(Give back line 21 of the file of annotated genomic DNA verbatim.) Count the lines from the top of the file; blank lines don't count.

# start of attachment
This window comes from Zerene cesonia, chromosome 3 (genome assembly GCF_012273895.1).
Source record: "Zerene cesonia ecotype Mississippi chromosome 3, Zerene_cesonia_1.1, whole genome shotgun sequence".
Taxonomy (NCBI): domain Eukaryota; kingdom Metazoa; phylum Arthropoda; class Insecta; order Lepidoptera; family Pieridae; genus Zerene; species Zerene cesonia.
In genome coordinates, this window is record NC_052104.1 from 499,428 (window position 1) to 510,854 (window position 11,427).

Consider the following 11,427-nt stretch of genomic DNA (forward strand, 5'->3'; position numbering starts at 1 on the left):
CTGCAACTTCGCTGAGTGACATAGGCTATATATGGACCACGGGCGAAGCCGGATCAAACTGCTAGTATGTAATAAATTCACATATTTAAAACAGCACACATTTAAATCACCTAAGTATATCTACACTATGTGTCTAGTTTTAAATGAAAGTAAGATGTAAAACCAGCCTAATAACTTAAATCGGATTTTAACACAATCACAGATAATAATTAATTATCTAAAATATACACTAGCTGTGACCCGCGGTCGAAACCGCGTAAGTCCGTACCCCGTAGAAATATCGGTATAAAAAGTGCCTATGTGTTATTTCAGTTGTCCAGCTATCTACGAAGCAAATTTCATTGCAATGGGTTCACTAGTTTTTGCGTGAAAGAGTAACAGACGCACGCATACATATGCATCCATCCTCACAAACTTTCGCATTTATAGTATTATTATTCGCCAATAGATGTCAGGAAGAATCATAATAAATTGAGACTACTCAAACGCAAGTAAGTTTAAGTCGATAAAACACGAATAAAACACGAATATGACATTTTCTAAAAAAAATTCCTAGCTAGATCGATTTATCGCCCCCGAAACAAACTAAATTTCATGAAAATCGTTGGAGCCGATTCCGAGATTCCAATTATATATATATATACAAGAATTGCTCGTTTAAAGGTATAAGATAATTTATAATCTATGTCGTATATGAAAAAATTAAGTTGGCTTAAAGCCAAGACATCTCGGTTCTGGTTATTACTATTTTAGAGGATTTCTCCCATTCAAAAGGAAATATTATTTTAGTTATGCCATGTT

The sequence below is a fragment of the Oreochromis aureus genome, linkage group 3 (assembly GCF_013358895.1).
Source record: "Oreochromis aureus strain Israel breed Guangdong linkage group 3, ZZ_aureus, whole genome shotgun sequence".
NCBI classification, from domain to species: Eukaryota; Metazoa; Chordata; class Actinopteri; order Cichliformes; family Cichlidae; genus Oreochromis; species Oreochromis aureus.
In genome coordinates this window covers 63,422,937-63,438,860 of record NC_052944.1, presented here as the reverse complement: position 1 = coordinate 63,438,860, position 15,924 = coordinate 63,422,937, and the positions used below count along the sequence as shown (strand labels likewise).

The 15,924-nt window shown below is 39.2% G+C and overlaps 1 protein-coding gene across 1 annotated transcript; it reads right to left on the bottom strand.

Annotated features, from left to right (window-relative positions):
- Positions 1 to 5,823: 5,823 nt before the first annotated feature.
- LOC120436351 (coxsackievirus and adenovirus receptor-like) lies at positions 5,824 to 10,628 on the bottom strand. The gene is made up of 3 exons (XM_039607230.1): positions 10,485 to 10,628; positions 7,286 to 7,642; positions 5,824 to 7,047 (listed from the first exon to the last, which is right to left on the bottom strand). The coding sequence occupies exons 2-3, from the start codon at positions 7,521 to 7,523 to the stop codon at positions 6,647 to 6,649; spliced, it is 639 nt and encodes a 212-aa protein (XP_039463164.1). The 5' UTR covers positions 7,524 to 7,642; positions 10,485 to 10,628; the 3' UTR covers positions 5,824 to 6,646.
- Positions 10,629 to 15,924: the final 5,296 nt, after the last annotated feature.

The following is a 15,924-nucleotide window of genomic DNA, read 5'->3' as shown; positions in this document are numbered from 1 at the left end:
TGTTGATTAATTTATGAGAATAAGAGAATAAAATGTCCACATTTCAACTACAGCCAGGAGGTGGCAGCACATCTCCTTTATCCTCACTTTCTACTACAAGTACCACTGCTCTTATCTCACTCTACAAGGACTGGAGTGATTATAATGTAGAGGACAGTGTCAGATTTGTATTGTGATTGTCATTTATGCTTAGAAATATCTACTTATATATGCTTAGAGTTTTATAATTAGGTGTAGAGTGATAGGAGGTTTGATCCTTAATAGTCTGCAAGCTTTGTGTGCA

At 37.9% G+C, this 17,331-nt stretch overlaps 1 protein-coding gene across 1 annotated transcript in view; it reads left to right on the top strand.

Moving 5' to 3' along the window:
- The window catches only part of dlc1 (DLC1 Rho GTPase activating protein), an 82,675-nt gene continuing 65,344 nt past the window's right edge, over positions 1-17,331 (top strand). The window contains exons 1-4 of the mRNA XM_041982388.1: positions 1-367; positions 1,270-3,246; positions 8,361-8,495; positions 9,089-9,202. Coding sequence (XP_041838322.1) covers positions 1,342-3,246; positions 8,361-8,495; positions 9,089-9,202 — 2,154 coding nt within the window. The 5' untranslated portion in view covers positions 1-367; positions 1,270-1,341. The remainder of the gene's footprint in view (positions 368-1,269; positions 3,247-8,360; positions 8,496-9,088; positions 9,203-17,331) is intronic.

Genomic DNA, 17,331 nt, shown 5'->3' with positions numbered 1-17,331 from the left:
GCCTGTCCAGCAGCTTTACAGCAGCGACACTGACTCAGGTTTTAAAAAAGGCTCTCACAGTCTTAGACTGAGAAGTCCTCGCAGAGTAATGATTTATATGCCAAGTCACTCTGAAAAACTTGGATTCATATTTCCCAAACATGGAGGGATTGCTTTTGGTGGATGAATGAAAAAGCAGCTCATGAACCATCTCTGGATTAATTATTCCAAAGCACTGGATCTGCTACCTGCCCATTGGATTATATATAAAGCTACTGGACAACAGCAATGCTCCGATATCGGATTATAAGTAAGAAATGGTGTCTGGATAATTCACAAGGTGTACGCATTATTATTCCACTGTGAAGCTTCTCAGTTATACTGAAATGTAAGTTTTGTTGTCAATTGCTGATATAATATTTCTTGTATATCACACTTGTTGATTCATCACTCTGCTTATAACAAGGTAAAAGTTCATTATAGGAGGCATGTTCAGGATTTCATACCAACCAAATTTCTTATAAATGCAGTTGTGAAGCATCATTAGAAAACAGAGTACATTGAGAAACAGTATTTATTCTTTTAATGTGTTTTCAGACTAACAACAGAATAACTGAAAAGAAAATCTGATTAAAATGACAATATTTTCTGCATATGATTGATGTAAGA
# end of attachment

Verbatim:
Genomic DNA, 17,331 nt, shown 5'->3' with positions numbered 1-17,331 from the left: